had received collection notices from Air Med Services, LLC and/or Acadian Ambulance
Services, for air medical transport services rendered to the plaintiff on the date he fractured his
leg. See Civil Action No. 13-6448 (Rec. Doc. 1-1 at 3-7 of 7). He alleged that Acadian later
sued him on the invoice and obtained a judgment against him in the amount of $13,519.59. Id. at
5 of 7. Plaintiff alleged that his attorneys had breached their duty of care to him inter alia by
failing to oppose dismissal of the maintenance and cure claim and by failing to introduce
evidence contradicting Omega Protein's "assertions that all maintenance and cure benefits had
been paid." Id. at 6 of 7. This suit was removed to this Court, transferred to this Section, and
consolidated with the instant matter. Rec. Doc. 90.
After removal, the plaintiff amended his complaint to add a claim against Omega Protein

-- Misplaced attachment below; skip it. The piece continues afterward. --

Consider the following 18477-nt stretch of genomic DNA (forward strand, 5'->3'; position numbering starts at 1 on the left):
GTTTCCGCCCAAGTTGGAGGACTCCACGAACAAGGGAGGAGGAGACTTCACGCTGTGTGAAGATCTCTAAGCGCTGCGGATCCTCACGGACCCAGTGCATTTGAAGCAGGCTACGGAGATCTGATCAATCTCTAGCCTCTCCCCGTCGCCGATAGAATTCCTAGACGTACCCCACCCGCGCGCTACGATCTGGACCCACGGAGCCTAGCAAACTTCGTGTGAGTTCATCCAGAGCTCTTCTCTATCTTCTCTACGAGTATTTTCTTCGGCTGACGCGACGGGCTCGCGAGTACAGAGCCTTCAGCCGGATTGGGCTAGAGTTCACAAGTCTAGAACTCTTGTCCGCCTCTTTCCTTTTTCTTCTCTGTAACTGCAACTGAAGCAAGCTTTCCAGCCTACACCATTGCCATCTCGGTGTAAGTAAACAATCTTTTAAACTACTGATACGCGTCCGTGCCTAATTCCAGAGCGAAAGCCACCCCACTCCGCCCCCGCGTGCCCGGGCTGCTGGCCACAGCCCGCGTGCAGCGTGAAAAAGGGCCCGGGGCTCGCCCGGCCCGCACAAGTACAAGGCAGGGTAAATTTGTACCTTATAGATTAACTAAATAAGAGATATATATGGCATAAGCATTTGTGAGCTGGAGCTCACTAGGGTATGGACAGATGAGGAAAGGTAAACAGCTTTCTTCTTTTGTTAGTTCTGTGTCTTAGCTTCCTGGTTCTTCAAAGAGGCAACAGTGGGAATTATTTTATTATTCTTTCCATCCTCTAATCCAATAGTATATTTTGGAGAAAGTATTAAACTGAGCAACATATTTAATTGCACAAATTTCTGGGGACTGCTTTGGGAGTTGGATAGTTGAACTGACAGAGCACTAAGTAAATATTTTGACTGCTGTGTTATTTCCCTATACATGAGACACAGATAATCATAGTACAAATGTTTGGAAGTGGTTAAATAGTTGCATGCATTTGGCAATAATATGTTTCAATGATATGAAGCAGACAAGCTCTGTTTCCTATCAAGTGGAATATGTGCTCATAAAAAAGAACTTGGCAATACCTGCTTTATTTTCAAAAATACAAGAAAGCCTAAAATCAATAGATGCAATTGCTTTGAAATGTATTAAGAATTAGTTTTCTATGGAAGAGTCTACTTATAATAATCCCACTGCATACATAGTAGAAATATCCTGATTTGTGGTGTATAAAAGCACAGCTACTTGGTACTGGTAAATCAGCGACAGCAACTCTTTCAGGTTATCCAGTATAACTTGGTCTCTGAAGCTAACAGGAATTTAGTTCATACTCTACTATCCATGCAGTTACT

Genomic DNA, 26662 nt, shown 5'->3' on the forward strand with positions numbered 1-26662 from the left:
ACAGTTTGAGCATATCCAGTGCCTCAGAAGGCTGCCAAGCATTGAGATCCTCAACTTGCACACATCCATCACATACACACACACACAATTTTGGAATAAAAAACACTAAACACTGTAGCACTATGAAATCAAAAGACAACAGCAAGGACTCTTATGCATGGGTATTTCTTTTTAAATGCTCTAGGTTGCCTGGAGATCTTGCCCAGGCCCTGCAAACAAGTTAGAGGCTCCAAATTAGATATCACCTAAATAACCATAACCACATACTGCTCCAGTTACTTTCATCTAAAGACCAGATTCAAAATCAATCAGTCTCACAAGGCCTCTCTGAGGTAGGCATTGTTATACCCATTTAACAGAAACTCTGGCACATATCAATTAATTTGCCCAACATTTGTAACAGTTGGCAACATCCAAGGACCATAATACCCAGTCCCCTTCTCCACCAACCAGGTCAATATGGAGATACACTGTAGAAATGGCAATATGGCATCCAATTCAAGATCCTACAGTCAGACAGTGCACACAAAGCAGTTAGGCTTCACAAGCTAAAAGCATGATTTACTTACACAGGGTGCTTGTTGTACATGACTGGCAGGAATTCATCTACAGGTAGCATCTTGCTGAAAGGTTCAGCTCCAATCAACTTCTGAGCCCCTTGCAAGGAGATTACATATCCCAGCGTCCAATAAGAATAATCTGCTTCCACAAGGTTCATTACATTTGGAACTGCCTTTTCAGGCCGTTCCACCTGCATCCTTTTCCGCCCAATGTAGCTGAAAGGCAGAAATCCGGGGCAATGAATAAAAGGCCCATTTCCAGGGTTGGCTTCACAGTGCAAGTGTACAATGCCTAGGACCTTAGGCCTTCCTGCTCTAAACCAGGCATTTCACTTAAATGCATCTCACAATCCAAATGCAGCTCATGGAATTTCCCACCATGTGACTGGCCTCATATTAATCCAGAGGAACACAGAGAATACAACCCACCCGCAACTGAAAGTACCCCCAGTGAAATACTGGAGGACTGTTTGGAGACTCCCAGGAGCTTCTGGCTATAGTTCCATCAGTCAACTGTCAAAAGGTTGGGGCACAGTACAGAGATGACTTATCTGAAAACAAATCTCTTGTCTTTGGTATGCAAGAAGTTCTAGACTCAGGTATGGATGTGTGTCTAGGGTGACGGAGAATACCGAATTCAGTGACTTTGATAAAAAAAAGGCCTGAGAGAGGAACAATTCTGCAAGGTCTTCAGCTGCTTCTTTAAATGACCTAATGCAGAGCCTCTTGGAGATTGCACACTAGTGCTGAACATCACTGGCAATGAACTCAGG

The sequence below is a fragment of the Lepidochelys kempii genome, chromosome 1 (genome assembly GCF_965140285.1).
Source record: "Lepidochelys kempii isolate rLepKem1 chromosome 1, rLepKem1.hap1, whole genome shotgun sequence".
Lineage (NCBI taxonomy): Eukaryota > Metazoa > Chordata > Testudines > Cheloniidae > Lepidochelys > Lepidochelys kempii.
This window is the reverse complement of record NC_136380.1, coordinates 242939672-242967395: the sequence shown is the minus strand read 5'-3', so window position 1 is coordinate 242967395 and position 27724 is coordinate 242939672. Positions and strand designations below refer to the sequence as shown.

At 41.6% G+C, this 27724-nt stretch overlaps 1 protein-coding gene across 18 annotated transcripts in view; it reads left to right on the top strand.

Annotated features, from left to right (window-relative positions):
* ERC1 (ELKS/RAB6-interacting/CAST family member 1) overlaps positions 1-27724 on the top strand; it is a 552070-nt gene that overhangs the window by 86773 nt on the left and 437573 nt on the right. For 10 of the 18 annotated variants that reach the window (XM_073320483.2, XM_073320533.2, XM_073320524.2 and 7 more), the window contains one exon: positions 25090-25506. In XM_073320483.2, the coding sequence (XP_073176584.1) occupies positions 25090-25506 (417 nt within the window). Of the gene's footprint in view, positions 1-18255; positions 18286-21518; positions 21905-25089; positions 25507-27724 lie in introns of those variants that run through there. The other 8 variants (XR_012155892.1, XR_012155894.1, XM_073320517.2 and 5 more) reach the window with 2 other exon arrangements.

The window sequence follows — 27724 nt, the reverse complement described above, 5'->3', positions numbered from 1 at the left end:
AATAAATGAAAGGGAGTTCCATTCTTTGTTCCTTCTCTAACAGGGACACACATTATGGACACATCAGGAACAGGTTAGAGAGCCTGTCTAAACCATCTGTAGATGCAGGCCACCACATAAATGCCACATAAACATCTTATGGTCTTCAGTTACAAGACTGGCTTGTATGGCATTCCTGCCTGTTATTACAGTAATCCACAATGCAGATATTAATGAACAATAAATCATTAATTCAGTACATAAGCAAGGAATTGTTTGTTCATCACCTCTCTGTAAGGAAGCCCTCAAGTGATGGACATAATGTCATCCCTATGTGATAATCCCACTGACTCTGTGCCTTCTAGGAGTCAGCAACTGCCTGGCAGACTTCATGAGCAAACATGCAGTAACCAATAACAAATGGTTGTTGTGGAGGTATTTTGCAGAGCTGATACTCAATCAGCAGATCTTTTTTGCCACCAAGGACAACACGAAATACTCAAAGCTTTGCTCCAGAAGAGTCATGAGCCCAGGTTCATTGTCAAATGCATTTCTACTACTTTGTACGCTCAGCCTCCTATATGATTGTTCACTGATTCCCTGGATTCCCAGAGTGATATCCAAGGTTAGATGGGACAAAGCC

and the Raccoon Point. Rec. Doc. 98. Plaintiff alleges that "Omega's counsel represented that
maintenance and cure was paid," and that "notwithstanding the representations made by Omega
in the pre-trial order and/or during the trial on the Lawsuit, Omega was aware of the existence of
the Acadian Invoice and/or Omega's outstanding obligation to pay cure benefits relating to the
medical treatment and/or services rendered to Petitioner by Acadian." Rec. Doc. 98 at 3 of 7.
Omega Protein represented in the pretrial order that plaintiff "reached maximum
medical improvement...on July 5, 2009." Rec. Doc. 32 at 5.
Rec. Docs. 86 and 89.
LAW AND ANALYSIS:
The Federal Rules provide that a complaint must contain "a short and plain statement of
the claim showing that the pleader is entitled to relief." Fed. R. Civ. P. 8(a)(2). This pleading
standard "does not require 'detailed factual allegations.' " Ashcroft v. Iqbal, 556 U.S. 662, 678